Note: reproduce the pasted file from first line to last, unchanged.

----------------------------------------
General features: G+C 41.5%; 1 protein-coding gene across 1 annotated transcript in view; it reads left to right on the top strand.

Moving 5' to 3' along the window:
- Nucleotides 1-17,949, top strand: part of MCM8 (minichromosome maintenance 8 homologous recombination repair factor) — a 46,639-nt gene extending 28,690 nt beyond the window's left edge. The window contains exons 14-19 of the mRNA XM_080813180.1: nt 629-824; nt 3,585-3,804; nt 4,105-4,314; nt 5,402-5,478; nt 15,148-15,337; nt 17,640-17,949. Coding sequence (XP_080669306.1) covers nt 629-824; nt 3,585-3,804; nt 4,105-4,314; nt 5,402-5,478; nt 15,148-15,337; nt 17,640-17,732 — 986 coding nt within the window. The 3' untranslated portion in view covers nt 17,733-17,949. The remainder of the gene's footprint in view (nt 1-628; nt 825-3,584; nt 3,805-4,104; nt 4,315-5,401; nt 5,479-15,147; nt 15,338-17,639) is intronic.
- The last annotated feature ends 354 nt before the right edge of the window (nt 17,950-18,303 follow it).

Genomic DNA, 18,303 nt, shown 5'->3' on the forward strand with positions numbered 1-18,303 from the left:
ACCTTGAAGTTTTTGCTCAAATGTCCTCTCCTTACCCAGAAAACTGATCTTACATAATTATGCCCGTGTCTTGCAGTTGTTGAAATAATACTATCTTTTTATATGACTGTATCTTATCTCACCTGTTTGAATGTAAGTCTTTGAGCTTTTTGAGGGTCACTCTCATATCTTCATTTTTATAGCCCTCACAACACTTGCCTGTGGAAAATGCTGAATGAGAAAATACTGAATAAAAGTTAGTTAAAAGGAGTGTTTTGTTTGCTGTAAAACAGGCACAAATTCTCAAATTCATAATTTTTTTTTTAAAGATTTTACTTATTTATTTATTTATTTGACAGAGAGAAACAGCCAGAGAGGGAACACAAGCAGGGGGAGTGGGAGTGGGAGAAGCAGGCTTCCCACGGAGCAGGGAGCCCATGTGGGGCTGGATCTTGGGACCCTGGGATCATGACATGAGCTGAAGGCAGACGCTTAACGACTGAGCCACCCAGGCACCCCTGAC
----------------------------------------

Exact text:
General features: G+C 41.5%; 1 protein-coding gene across 1 annotated transcript in view; it reads left to right on the top strand.

Moving 5' to 3' along the window:
- Nucleotides 1-17,949, top strand: part of MCM8 (minichromosome maintenance 8 homologous recombination repair factor) — a 46,639-nt gene extending 28,690 nt beyond the window's left edge. The window contains exons 14-19 of the mRNA XM_080813180.1: nt 629-824; nt 3,585-3,804; nt 4,105-4,314; nt 5,402-5,478; nt 15,148-15,337; nt 17,640-17,949. Coding sequence (XP_080669306.1) covers nt 629-824; nt 3,585-3,804; nt 4,105-4,314; nt 5,402-5,478; nt 15,148-15,337; nt 17,640-17,732 — 986 coding nt within the window. The 3' untranslated portion in view covers nt 17,733-17,949. The remainder of the gene's footprint in view (nt 1-628; nt 825-3,584; nt 3,805-4,104; nt 4,315-5,401; nt 5,479-15,147; nt 15,338-17,639) is intronic.
- The last annotated feature ends 354 nt before the right edge of the window (nt 17,950-18,303 follow it).

Genomic DNA, 18,303 nt, shown 5'->3' on the forward strand with positions numbered 1-18,303 from the left:
ACCTTGAAGTTTTTGCTCAAATGTCCTCTCCTTACCCAGAAAACTGATCTTACATAATTATGCCCGTGTCTTGCAGTTGTTGAAATAATACTATCTTTTTATATGACTGTATCTTATCTCACCTGTTTGAATGTAAGTCTTTGAGCTTTTTGAGGGTCACTCTCATATCTTCATTTTTATAGCCCTCACAACACTTGCCTGTGGAAAATGCTGAATGAGAAAATACTGAATAAAAGTTAGTTAAAAGGAGTGTTTTGTTTGCTGTAAAACAGGCACAAATTCTCAAATTCATAATTTTTTTTTTAAAGATTTTACTTATTTATTTATTTATTTGACAGAGAGAAACAGCCAGAGAGGGAACACAAGCAGGGGGAGTGGGAGTGGGAGAAGCAGGCTTCCCACGGAGCAGGGAGCCCATGTGGGGCTGGATCTTGGGACCCTGGGATCATGACATGAGCTGAAGGCAGACGCTTAACGACTGAGCCACCCAGGCACCCCTGAC